Dear JCCA Colleagues,
We traditionally celebrate Thanksgiving by gathering with family and friends, ushering in the warmth and cheer of the holiday season. This year is starkly different. Almost no one has been spared the impact of Covid-19. Giving thanks means so much more. More people we know and serve are hungry, less sturdy and well, even without a home. This doesn’t take away from our need to reflect upon the Indigenous peoples missing from the “traditional” Thanksgiving story of “Pilgrims and peace,” the one that excludes the actual history of European colonialism and genocide that forms a key part of the foundation of our nation.
This year families across the country will break tradition and stay home for the holidays, in “quarantine” of sorts. Many will mourn loved ones lost to COVID, or worry about relatives who are ill. We are connected more than ever perhaps to the sadness experienced by some of the young people and families served by JCCA for whom a holiday away from loved ones is not new in 2020.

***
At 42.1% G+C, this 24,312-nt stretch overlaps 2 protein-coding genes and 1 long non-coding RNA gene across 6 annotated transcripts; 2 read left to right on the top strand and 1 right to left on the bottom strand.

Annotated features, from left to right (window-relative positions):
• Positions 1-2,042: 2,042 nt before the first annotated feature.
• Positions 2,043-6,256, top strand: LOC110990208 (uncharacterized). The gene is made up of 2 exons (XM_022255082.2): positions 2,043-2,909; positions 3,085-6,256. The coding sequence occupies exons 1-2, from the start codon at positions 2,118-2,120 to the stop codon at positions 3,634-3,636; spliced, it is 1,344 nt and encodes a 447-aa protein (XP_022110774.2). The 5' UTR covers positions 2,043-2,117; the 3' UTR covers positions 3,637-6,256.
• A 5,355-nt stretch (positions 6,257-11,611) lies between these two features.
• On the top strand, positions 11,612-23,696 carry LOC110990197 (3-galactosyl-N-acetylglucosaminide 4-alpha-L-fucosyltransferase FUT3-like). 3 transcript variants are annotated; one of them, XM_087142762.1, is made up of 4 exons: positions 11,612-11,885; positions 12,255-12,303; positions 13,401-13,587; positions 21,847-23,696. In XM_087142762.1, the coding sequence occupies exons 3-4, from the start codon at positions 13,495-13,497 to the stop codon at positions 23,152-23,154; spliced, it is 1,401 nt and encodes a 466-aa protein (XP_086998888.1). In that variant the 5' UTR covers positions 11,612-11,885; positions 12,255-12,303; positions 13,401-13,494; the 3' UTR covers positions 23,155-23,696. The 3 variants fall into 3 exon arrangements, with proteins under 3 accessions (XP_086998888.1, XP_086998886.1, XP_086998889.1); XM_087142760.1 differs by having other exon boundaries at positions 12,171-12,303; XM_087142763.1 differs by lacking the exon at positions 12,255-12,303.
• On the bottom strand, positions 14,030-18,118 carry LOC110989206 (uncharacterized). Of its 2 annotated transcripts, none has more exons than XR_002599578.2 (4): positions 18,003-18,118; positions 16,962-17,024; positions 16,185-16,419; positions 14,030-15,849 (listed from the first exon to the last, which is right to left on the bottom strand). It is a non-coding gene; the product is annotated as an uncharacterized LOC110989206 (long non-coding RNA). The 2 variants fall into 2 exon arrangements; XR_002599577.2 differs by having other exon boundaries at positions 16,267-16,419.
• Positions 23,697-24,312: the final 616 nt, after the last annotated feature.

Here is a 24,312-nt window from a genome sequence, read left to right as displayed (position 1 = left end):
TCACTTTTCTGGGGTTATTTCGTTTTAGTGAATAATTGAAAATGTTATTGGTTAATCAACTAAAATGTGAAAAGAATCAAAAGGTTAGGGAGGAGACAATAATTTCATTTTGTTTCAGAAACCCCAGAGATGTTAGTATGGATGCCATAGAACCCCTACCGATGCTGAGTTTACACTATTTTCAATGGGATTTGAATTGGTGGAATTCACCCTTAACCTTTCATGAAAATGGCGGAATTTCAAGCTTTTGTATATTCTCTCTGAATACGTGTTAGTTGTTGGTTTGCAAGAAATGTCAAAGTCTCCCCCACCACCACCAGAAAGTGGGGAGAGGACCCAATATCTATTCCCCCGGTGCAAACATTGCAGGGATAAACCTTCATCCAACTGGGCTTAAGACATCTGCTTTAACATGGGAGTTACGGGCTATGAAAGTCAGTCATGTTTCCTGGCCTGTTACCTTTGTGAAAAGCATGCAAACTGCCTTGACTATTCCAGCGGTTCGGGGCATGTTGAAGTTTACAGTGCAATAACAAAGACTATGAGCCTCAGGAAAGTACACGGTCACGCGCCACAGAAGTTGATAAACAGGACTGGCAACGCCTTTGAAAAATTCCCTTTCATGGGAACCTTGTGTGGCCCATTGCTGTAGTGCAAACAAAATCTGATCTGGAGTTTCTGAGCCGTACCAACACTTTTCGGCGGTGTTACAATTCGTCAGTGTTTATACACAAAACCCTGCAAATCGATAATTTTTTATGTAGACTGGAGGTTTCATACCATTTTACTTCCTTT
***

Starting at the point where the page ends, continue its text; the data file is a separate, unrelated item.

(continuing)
While this year’s celebrations will be distinct, we have to find comfort in the bright spots. JCCA staff continues to perform acrobatic feats to make the holiday bright for our clients, ensuring they have food on the table and a safe place to be, whether on campus or in the community. There is promising news about effective COVID-19 vaccines, albeit with the caveat that some members of our community are wary of them. So long as we wear masks and follow social distancing protocols, we have every reason to be optimistic that Thanksgiving will be brighter in 2021.
Tomorrow, my family and I will give thanks for your dedication and perseverance during one of the most challenging times in recent memory. Despite the unique challenges, you have continued to be there for vulnerable families, young people, each other, and the communities we serve. I am honored to lead this organization that is so clearly focused on advancing the well-being of its clients.
Wishing you and yours a healthy holiday,
Ronald E. Richter